A renewed Harlem. But a Renaissance?
In a fiery speech at the A.M.E Zion Church in Harlem, Frederick Douglass grapples with the country's transition from slavery and with his own transition from illiterate servant to intellectual trailblazer.Skip to next paragraph
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Dressed in a black tailored suit, the actor portraying Douglass grips the edge of a pew, looks out at the audience, and says, "If there is no struggle, there is no progress."
Outside the church's walls, change is also in the air. With the help of the arts, Harlem is changing.
"Harlem is the new Greenwich Village," says Richard Haase, the play's writer and director. "People are rediscovering it. It is what I remember the Village being in the '70s - a little edgy with an element of danger, but exciting, full of life and soul. I wouldn't have produced this play anywhere else."
It is being dubbed a second Harlem Renaissance - a return to the Harlem of the 1920s and '30s, when jazz greats such as Louis Armstrong and Duke Ellington turned the neighborhood into one of the most exciting, creative centers in the world.
The Great Depression plunged the district into a decline that lasted until the early 1990s, when nearly two-thirds of Harlem's elegant brownstones stood empty.
In the past few years, fueled by a real-estate boom and the $300 million budget of the Upper Manhattan Empowerment Zone (UMEZ), a community-development organization, the arts as well as the neighborhood have been revived. Some 6,000 new jobs, half of which are slated to be in the arts and entertainment industry, are expected by 2005, according to a UMEZ-commissioned study.
Though critics say the optimistic tidings are premature, one thing is for sure: The art world has once again turned its attention to Harlem.
In addition to new businesses lining 125th street, the "main street" of Harlem, there are signs of new life in the neighborhood's traditional venues.
The jazz mecca, Lenox Lounge, now serves soul food to patrons while they soak in old-world tunes. And a rapidly expanding Studio Museum recently lured directors from New York's Whitney and Metropolitan museums.
Ali Evans, the museum's public relations manager, says that at a time when other museums around the US are struggling to stay afloat, the Studio Museum is thriving as never before.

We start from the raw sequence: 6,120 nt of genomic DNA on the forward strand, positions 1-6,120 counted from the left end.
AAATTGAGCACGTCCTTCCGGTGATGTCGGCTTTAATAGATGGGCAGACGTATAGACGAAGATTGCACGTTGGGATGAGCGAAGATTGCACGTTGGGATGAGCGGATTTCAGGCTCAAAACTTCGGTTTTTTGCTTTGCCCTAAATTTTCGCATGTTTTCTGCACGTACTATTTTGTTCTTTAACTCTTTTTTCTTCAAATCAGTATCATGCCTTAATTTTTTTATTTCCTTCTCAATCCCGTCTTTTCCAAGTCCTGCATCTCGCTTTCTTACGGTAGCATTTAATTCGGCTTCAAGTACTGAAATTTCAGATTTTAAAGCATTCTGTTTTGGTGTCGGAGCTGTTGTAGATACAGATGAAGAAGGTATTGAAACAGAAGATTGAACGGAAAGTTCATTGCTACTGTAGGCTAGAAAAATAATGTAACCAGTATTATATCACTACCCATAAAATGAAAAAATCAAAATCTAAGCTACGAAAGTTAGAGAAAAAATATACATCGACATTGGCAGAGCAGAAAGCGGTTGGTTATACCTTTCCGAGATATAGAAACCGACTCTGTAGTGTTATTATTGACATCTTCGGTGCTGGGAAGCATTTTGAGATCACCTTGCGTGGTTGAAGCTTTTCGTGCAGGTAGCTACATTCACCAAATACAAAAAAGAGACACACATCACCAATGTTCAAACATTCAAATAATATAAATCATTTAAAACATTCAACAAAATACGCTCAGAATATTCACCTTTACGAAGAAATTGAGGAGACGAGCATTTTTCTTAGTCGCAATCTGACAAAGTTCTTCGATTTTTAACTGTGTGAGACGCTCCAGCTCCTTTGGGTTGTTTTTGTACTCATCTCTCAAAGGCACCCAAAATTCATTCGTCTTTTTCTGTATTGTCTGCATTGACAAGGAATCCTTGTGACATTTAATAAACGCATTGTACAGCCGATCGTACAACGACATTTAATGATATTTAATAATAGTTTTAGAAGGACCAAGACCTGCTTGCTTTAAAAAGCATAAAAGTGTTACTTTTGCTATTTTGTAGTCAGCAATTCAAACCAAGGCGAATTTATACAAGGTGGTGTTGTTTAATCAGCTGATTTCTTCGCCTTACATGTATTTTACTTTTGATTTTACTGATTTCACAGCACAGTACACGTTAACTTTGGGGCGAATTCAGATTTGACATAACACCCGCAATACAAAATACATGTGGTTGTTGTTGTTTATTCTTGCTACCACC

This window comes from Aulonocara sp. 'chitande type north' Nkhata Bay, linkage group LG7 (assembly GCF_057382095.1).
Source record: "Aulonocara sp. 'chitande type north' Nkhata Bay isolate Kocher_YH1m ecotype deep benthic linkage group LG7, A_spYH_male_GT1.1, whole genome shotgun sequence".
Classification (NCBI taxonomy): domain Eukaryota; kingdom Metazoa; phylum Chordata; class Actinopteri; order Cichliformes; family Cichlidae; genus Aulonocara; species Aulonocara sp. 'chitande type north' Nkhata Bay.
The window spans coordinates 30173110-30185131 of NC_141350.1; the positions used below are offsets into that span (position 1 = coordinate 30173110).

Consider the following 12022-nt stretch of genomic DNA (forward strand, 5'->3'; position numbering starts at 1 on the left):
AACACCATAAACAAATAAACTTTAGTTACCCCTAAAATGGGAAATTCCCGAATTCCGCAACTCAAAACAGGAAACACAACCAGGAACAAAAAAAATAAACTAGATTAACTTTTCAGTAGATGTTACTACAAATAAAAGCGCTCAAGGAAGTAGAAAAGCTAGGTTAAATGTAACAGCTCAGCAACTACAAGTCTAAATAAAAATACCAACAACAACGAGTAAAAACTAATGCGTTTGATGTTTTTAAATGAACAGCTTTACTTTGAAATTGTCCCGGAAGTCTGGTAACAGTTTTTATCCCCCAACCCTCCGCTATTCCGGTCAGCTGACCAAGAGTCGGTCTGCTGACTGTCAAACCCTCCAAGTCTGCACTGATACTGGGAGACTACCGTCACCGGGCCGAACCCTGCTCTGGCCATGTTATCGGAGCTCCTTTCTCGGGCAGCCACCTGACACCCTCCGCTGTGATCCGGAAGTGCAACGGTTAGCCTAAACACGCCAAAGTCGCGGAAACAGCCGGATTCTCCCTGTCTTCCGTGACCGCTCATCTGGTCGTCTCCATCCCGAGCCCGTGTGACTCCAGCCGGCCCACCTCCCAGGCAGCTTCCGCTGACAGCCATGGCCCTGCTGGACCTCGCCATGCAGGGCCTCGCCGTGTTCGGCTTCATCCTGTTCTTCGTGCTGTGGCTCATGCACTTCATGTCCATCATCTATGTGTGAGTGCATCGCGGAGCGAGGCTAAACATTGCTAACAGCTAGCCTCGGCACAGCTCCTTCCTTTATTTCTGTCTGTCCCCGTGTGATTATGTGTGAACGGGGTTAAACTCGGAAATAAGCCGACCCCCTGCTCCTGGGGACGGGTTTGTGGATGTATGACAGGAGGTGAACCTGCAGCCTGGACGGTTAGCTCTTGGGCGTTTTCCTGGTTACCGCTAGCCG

"Major papers and magazines are focusing on the museum," she says, adding that attendance has jumped 40 percent in two years, and fund-raising events have enjoyed record-breaking attendance. "The life of the museum has really grown," she says. "The appreciation level has increased so much."
A freshly renovated Apollo Theater recently hosted a sold-out Royal Shakespeare Company production of "Midnight's Children," and musical giants Annie Lennox and Erykah Badu have chosen the venue for concerts.
"There is something in the air that people are grabbing at," says New York City Councilman Bill Perkins, who represents Harlem. "People are exploring their art and fulfilling that need, that indescribable need, uptown," he says.
Audiences are responding. The Classical Theatre of Harlem's recent production of Jean Genet's play, "The Blacks: A Clown Show," sold out and extended its run.
"Sixty percent of the audience was not from the neighborhood," says Brett Singer, who publicized the production. "There was a Park Avenue couple in their 70s who attended the show. Not only had they never seen a show in Harlem, they'd never been to Harlem before."
For some businesses, however, the development and media attention seem overpowering and ill-founded.
Christian Haye, who has owned The Project art gallery in Harlem for five years, is moving his gallery downtown.
He says many new galleries are flocking to the neighborhood because it is considered hip, only to close soon thereafter.